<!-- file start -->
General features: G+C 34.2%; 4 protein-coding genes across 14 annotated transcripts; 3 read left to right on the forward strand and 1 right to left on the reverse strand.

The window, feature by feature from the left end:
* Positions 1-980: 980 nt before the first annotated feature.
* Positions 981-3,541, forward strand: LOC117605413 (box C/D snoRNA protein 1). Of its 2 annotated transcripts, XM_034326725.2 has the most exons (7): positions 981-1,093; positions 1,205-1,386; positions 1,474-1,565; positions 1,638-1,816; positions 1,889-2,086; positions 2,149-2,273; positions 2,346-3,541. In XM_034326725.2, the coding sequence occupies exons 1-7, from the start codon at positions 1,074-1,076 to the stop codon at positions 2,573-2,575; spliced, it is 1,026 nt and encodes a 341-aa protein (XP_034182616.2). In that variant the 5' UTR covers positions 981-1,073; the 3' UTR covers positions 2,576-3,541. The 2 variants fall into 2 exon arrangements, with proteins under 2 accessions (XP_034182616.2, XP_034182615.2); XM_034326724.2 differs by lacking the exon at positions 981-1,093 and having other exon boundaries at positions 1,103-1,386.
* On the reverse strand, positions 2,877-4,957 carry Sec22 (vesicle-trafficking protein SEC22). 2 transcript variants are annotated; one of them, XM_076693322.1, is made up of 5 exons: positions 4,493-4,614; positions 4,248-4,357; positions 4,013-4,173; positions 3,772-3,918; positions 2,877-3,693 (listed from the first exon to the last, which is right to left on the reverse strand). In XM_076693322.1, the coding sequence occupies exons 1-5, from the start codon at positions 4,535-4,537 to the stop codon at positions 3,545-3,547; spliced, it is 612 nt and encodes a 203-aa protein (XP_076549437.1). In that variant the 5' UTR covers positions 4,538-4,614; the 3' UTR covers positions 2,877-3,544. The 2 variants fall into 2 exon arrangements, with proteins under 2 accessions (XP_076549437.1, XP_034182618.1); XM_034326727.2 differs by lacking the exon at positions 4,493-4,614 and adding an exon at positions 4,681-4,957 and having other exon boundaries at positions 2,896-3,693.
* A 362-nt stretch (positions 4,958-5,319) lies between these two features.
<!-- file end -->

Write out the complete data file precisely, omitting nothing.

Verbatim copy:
General features: G+C 34.2%; 4 protein-coding genes across 14 annotated transcripts; 3 read left to right on the forward strand and 1 right to left on the reverse strand.

The window, feature by feature from the left end:
* Positions 1-980: 980 nt before the first annotated feature.
* Positions 981-3,541, forward strand: LOC117605413 (box C/D snoRNA protein 1). Of its 2 annotated transcripts, XM_034326725.2 has the most exons (7): positions 981-1,093; positions 1,205-1,386; positions 1,474-1,565; positions 1,638-1,816; positions 1,889-2,086; positions 2,149-2,273; positions 2,346-3,541. In XM_034326725.2, the coding sequence occupies exons 1-7, from the start codon at positions 1,074-1,076 to the stop codon at positions 2,573-2,575; spliced, it is 1,026 nt and encodes a 341-aa protein (XP_034182616.2). In that variant the 5' UTR covers positions 981-1,073; the 3' UTR covers positions 2,576-3,541. The 2 variants fall into 2 exon arrangements, with proteins under 2 accessions (XP_034182616.2, XP_034182615.2); XM_034326724.2 differs by lacking the exon at positions 981-1,093 and having other exon boundaries at positions 1,103-1,386.
* On the reverse strand, positions 2,877-4,957 carry Sec22 (vesicle-trafficking protein SEC22). 2 transcript variants are annotated; one of them, XM_076693322.1, is made up of 5 exons: positions 4,493-4,614; positions 4,248-4,357; positions 4,013-4,173; positions 3,772-3,918; positions 2,877-3,693 (listed from the first exon to the last, which is right to left on the reverse strand). In XM_076693322.1, the coding sequence occupies exons 1-5, from the start codon at positions 4,535-4,537 to the stop codon at positions 3,545-3,547; spliced, it is 612 nt and encodes a 203-aa protein (XP_076549437.1). In that variant the 5' UTR covers positions 4,538-4,614; the 3' UTR covers positions 2,877-3,544. The 2 variants fall into 2 exon arrangements, with proteins under 2 accessions (XP_076549437.1, XP_034182618.1); XM_034326727.2 differs by lacking the exon at positions 4,493-4,614 and adding an exon at positions 4,681-4,957 and having other exon boundaries at positions 2,896-3,693.
* A 362-nt stretch (positions 4,958-5,319) lies between these two features.